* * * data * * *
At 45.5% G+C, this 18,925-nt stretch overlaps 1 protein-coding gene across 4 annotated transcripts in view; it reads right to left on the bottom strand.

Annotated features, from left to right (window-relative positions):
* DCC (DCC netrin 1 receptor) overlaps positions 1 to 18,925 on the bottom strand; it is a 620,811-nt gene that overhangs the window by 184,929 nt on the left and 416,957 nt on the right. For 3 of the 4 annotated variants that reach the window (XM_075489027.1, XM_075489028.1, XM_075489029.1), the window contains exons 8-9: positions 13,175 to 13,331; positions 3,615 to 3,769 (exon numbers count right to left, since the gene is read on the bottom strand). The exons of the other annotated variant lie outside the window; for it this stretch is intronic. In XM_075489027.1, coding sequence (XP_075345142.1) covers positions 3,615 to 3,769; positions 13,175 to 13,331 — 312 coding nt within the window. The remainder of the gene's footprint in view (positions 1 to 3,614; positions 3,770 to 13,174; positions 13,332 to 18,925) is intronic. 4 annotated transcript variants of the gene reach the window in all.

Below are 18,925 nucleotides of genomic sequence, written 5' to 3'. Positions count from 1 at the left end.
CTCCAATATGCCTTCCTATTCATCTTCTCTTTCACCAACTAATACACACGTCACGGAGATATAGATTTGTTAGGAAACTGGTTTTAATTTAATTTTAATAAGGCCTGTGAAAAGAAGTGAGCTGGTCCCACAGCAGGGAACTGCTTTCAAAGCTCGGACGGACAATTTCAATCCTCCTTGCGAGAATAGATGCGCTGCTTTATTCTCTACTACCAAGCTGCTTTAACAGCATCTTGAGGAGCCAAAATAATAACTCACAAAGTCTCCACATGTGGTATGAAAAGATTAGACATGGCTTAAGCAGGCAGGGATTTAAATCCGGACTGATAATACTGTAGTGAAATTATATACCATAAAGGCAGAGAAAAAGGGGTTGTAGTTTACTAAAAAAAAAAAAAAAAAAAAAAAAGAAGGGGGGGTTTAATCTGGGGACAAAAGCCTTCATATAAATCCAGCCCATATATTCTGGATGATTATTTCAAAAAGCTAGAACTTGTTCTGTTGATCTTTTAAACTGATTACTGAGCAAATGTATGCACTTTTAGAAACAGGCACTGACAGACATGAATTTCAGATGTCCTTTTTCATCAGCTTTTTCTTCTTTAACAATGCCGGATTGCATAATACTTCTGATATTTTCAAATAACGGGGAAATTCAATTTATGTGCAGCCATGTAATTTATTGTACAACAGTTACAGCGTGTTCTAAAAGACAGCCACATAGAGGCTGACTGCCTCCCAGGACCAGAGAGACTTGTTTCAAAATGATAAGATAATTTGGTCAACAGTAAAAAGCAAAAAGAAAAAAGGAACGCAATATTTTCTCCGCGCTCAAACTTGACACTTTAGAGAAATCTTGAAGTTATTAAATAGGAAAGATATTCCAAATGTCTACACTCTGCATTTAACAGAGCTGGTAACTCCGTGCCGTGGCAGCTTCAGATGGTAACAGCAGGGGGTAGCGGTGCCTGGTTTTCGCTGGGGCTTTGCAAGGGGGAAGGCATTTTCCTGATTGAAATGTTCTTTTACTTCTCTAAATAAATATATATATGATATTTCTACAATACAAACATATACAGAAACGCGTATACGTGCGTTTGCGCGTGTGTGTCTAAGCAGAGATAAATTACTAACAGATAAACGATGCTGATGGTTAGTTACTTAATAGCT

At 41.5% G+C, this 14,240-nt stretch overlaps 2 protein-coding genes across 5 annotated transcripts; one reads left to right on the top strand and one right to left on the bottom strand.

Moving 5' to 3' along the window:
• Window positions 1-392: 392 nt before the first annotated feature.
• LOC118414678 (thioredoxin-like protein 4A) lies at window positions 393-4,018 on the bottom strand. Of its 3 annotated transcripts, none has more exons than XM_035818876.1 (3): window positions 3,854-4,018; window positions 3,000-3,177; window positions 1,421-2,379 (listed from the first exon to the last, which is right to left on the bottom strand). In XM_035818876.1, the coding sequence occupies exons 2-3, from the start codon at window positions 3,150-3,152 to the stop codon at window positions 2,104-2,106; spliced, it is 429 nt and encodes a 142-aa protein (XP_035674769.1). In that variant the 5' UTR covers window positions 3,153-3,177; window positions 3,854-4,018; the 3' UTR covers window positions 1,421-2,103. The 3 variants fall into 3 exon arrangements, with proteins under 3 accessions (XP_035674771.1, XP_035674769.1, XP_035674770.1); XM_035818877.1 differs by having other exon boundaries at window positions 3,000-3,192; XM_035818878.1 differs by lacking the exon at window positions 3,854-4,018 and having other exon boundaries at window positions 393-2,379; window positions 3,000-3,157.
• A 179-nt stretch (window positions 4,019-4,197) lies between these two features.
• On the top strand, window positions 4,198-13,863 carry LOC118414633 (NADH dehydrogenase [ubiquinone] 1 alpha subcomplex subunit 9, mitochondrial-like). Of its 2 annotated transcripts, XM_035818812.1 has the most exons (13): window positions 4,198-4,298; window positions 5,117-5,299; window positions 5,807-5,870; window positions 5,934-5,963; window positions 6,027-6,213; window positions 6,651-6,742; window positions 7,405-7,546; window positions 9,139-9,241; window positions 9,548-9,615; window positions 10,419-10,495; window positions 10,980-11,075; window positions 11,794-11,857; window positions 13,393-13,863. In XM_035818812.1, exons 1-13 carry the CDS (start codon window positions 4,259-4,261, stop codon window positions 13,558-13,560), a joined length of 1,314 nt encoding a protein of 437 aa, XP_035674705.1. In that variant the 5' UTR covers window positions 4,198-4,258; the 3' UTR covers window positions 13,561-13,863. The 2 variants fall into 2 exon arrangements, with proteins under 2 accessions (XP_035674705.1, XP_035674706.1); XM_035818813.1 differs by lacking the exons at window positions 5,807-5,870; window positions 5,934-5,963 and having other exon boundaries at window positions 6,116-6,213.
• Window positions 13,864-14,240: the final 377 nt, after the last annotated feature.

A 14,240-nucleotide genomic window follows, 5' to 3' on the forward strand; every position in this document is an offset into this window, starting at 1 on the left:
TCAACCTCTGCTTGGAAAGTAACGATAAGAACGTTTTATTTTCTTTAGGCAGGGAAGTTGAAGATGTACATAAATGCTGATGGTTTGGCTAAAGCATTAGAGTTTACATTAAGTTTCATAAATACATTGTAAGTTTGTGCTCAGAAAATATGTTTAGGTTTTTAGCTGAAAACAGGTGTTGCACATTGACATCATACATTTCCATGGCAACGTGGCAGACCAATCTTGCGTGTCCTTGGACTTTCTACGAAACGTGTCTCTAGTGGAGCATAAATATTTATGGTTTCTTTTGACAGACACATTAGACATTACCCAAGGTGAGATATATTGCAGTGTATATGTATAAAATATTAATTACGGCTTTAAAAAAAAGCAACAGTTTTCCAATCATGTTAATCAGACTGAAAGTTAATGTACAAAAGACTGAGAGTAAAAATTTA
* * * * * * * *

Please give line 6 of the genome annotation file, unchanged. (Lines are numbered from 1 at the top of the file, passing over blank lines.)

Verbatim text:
At 41.5% G+C, this 14,240-nt stretch overlaps 2 protein-coding genes across 5 annotated transcripts; one reads left to right on the top strand and one right to left on the bottom strand.